"Nor do people put new wine into old wineskins; otherwise the wineskins burst, and the wine pours out and the wineskins are ruined; but they put new wine into fresh wineskins, and both are preserved."
- New wine = new living examples (teaching)
- Old wineskins = individuals previously filled with old wine (teachings)
- New wineskins = individuals not previously filled with old wine
The parallel passage in Luke 5 includes an additional reference in verse 39: "And no one, after drinking old wine wishes for new; for he says, 'The old is good enough.'"
- Once accustomed to the "old teaching" does not desire to try the new.
It seems this is precisely the reason Yeshua chose "uneducated and untrained men" (Acts 4:13) as his disciples. They would not have been indoctrinated beyond what He wanted them to learn.
"But I say to you, I will not drink of this fruit of the vine from now on until that day when I drink it new with you in My Father's kingdom."
The "fruit of the vine" is wine that is created from putting the produce of the vineyard through the winepress and allowing it to ferment. To "drink of it" is to enjoy the results of that produce. We might see this as a picture of Yeshua not enjoying the blessings of bearing fruit in this world until He returns.
And when they came to a place called Golgotha, which means Place of a Skull, they gave Him wine to drink mixed with gall; and after tasting it, He was unwilling to drink.
- Wine = our living examples; teaching
- Gall = literally, something bitter; figuratively, something that causes one to become inured to pain (i.e. discipline or correction)
There is nothing bitter about good wine (teachings). The two should not be mixed.
On the third day there was a wedding in Cana of Galilee, and the mother of Jesus was there; and both Jesus and His disciples were invited to the wedding. When the wine ran out, the mother of Jesus *said to Him, "They have no wine." And Jesus said to her, "Woman, what does that have to do with us? My hour has not yet come." His mother said to the servants, "Whatever He says to you, do it." Now there were six stone water pots set there for the Jewish custom of purification, containing twenty or thirty gallons each. Jesus said to them, "Fill the water pots with water." So they filled them up to the brim. And He said to them, "Draw some out now and take it to the headwaiter." So they took it to him. When the headwaiter tasted the water which had become wine, and did not know where it came from (but the servants who had drawn the water knew), the headwaiter called the bridegroom, and said to him, "Every man serves the good wine first, and when the people have drunk freely, then he serves the poorer wine; but you have kept the good wine until now."
- Wedding = "wedding feast of the Lamb"?
This happens after the Judgment where the deeds of all are judged (i.e. the grapes are "tested" and pressed).
- Old wine running out = no more of the old deeds (performed with a spirit of guilt or burden?)
- Miryam turns to Yeshua for more wine = Isra'el returning to the Word for further mitzvot?
- Yeshua turning water into wine = turning water (G-d's Word) into wine (living examples of G-d's character)
- Good wine saved until the end = deeds done with joy and the Spirit
It is good not to eat meat or to drink wine, or to do anything by which your brother stumbles.
- Eat meat = study the weightier matters of the law (see Hebrews 5:12-14)
- Drink wine = partake of a specific teaching (chalakah)?
- Brother stumbles = not walking (chalak-ing) well... struggling in his walk
This observation does not in any way intend to negate the plain meaning of the text but to additionally illuminate a spiritual meaning.
So then do not be foolish, but understand what the will of the Lord is. And do not get drunk with wine, for that is dissipation, but be filled with the Spirit, speaking to one another in psalms and hymns and spiritual songs, singing and making melody with your heart to the Lord; always giving thanks for all things in the name of our Lord Jesus Christ to G-d, even the Father; and be subject to one another in the fear of Christ.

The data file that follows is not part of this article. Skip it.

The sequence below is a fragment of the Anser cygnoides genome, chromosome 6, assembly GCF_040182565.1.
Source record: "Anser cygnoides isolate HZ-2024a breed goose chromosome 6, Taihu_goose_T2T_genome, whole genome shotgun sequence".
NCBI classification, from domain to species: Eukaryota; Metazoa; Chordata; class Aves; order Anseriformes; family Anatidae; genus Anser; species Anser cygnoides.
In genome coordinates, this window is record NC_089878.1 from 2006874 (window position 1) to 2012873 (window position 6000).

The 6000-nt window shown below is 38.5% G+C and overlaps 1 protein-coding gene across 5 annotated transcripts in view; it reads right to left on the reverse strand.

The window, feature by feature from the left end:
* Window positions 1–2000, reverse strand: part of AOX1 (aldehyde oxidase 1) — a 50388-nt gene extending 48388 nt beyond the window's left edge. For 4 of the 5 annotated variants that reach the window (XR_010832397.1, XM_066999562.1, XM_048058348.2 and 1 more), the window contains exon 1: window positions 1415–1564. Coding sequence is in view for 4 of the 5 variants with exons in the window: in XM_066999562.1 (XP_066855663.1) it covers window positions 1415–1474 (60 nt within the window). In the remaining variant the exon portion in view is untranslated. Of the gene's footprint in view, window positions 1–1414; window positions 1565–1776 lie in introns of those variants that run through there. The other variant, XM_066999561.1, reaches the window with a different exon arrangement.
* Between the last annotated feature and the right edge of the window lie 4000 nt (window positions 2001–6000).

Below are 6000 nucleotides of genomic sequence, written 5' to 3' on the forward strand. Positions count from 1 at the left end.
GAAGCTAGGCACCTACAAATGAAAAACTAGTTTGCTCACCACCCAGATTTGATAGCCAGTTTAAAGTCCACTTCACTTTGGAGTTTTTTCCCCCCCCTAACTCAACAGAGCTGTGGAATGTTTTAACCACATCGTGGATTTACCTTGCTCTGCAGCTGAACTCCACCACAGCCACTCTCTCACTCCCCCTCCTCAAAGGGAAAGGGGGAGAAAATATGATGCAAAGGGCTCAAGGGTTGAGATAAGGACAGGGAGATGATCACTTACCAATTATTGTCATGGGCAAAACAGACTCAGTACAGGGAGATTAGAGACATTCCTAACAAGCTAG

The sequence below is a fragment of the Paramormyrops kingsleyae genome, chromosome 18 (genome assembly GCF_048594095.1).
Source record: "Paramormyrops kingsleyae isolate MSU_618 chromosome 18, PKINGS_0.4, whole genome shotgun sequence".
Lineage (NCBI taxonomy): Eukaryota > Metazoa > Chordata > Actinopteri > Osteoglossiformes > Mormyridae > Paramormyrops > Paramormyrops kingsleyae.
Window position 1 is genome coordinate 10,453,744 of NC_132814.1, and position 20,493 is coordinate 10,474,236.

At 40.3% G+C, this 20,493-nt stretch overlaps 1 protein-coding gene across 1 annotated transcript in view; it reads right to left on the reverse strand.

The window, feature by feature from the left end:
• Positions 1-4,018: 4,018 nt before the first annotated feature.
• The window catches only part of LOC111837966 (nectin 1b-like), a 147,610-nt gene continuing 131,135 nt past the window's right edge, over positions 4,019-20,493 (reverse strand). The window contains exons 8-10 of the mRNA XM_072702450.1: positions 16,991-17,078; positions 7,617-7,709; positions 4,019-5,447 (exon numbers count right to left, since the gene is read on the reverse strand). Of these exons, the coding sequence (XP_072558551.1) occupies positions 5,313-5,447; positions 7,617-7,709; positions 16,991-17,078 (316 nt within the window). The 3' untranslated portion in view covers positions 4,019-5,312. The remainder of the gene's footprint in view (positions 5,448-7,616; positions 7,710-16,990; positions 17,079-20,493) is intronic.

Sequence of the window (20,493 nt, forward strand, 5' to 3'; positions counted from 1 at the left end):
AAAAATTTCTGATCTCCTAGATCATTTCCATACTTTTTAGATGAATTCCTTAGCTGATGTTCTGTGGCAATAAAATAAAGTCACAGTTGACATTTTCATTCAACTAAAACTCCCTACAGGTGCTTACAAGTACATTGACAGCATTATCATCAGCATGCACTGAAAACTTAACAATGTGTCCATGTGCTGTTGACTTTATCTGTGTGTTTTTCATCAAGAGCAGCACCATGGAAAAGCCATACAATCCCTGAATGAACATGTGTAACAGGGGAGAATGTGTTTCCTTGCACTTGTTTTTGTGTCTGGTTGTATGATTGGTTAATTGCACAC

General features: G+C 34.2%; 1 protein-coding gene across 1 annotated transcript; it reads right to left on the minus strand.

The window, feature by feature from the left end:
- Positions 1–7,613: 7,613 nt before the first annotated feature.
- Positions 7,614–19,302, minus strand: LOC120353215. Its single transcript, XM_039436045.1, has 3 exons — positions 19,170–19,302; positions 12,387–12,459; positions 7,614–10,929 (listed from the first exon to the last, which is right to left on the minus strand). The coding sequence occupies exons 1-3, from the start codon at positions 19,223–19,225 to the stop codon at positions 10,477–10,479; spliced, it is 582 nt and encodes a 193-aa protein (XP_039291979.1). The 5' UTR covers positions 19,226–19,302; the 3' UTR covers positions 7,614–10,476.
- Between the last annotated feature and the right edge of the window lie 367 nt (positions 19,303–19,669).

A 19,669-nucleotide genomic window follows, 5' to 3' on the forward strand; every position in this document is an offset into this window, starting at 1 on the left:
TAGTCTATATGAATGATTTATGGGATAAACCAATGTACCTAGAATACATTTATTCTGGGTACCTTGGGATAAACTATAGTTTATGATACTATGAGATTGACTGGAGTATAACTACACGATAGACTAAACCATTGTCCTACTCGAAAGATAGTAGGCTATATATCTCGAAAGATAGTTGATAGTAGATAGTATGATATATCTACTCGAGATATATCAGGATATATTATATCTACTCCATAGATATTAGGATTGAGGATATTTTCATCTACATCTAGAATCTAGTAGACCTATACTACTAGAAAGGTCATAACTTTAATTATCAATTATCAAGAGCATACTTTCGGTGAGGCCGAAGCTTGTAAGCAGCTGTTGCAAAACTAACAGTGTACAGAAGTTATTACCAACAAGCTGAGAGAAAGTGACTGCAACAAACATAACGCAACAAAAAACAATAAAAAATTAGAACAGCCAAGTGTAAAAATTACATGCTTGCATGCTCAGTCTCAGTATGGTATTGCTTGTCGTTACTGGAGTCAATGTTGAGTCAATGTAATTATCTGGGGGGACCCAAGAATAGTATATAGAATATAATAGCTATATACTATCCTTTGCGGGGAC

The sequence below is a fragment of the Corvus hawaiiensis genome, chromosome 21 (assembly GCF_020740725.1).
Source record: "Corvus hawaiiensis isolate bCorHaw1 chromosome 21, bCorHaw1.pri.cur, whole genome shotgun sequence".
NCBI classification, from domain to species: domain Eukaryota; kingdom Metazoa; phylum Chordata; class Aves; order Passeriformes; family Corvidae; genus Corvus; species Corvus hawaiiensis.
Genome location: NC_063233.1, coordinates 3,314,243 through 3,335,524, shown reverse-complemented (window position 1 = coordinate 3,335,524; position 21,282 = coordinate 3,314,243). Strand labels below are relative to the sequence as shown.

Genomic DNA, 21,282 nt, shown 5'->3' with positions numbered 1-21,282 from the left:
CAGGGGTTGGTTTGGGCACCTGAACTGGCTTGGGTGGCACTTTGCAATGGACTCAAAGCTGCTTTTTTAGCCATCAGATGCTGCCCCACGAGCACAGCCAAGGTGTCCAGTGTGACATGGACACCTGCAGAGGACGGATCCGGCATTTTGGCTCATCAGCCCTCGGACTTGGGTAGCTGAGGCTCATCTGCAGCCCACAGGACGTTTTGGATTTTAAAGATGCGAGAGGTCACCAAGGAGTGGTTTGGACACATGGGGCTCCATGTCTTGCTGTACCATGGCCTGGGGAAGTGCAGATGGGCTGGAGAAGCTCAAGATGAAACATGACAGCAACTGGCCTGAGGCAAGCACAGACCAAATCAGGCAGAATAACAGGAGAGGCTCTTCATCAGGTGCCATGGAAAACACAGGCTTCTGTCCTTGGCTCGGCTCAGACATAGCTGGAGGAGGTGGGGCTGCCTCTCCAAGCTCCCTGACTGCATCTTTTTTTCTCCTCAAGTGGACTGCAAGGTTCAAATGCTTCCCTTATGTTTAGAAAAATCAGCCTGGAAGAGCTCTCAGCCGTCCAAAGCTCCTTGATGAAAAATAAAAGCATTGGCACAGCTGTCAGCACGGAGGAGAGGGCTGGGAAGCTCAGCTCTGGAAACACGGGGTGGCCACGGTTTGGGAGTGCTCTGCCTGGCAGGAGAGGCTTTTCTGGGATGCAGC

- Getting drunk = partaking too much of chalakah?
- Dissipation = being filled too much with the wrong thing (the goal is not to be filled with chalakah but with G-d's Word)
- Speaking to one another in psalms and hymns = using the right sources (i.e. Torah instead of chalakah)
- Making melody with your heart to the Lord = melody of living our lives; (remember that the "heart" to a Hebrew is the mind)
Again... this is an observation in addition to the plain meaning of the text: don't get drunk.
1 Timothy 3:2-3 (also Titus 1:7)
1 Timothy 3:2-3
An overseer, then, must be above reproach, the husband of one wife, temperate, prudent, respectable, hospitable, able to teach, not addicted to wine or pugnacious, but gentle, peaceable, free from the love of money.
- Not addicted to wine or pugnacious [belligerent or eager to fight] (notice the two are grouped together) = Not so "addicted to "on a specific chalakah that he is combative about it?"
The same imagery might apply to deacons in 1 Timothy 3:8.
Older women likewise are to be reverent in their behavior, not malicious gossips nor enslaved to much wine, teaching what is good, so that they may encourage the young women to love their husbands, to love their children, to be sensible, pure, workers at home, kind, being subject to their own husbands, so that the word of G-d will not be dishonored.
- Not enslaved to much wine, teaching what is good = not enslaved to chalakah but teaching what is good (Torah)
And another angel, a second one, followed, saying, "Fallen, fallen is Babylon the great, she who has made all the nations drink of the wine of the passion of her immorality."
- Wine of the passion of her immorality = the teaching of the strong desire for immoral deeds.
Then another angel, the one who has power over fire, came out from the altar; and he called with a loud voice to him who had the sharp sickle, saying, "Put in your sharp sickle and gather the clusters from the vine of the earth, because her grapes are ripe." So the angel swung his sickle to the earth and gathered the clusters from the vine of the earth, and threw them into the great wine press of the wrath of G-d. And the wine press was trodden outside the city, and blood came out from the wine press, up to the horses' bridles, for a distance of two hundred miles.
- Clusters of the vine = groups of individuals
- Wine press of the wrath of G-d = a place where the wrath of G-d was used to test their deeds?
This is just a sample of wine/vine/vineyard related passages in Scripture. Consider other passages cautiously considering that the singular meaning of one parable is likely not applicable in every other passage of Scripture.